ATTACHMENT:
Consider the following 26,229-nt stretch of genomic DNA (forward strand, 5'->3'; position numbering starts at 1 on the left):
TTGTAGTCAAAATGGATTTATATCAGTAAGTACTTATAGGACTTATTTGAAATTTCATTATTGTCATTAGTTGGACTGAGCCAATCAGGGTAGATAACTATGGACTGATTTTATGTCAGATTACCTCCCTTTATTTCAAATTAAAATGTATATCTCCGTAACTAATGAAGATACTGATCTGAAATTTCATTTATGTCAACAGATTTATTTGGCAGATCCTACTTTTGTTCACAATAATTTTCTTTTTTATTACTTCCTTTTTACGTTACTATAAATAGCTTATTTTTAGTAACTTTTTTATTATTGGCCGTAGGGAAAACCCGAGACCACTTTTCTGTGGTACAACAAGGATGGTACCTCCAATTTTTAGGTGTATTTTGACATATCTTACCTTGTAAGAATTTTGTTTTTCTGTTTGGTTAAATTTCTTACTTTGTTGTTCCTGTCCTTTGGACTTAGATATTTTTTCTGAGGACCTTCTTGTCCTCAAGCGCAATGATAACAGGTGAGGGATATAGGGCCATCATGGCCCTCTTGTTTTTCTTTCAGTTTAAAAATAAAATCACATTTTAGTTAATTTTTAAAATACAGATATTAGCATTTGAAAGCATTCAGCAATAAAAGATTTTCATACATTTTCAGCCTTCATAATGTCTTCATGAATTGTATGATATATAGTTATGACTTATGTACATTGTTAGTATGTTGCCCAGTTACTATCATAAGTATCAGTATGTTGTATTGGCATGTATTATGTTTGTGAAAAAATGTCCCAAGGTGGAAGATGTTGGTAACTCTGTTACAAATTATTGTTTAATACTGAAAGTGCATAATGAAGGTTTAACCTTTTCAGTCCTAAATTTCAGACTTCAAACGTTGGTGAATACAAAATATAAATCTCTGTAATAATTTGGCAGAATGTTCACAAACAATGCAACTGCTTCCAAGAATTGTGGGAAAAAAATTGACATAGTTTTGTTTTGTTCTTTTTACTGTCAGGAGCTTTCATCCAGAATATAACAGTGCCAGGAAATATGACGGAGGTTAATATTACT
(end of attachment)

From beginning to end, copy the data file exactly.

Consider the following 26,229-nt stretch of genomic DNA (forward strand, 5'->3'; position numbering starts at 1 on the left):
TTGTAGTCAAAATGGATTTATATCAGTAAGTACTTATAGGACTTATTTGAAATTTCATTATTGTCATTAGTTGGACTGAGCCAATCAGGGTAGATAACTATGGACTGATTTTATGTCAGATTACCTCCCTTTATTTCAAATTAAAATGTATATCTCCGTAACTAATGAAGATACTGATCTGAAATTTCATTTATGTCAACAGATTTATTTGGCAGATCCTACTTTTGTTCACAATAATTTTCTTTTTTATTACTTCCTTTTTACGTTACTATAAATAGCTTATTTTTAGTAACTTTTTTATTATTGGCCGTAGGGAAAACCCGAGACCACTTTTCTGTGGTACAACAAGGATGGTACCTCCAATTTTTAGGTGTATTTTGACATATCTTACCTTGTAAGAATTTTGTTTTTCTGTTTGGTTAAATTTCTTACTTTGTTGTTCCTGTCCTTTGGACTTAGATATTTTTTCTGAGGACCTTCTTGTCCTCAAGCGCAATGATAACAGGTGAGGGATATAGGGCCATCATGGCCCTCTTGTTTTTCTTTCAGTTTAAAAATAAAATCACATTTTAGTTAATTTTTAAAATACAGATATTAGCATTTGAAAGCATTCAGCAATAAAAGATTTTCATACATTTTCAGCCTTCATAATGTCTTCATGAATTGTATGATATATAGTTATGACTTATGTACATTGTTAGTATGTTGCCCAGTTACTATCATAAGTATCAGTATGTTGTATTGGCATGTATTATGTTTGTGAAAAAATGTCCCAAGGTGGAAGATGTTGGTAACTCTGTTACAAATTATTGTTTAATACTGAAAGTGCATAATGAAGGTTTAACCTTTTCAGTCCTAAATTTCAGACTTCAAACGTTGGTGAATACAAAATATAAATCTCTGTAATAATTTGGCAGAATGTTCACAAACAATGCAACTGCTTCCAAGAATTGTGGGAAAAAAATTGACATAGTTTTGTTTTGTTCTTTTTACTGTCAGGAGCTTTCATCCAGAATATAACAGTGCCAGGAAATATGACGGAGGTTAATATTACT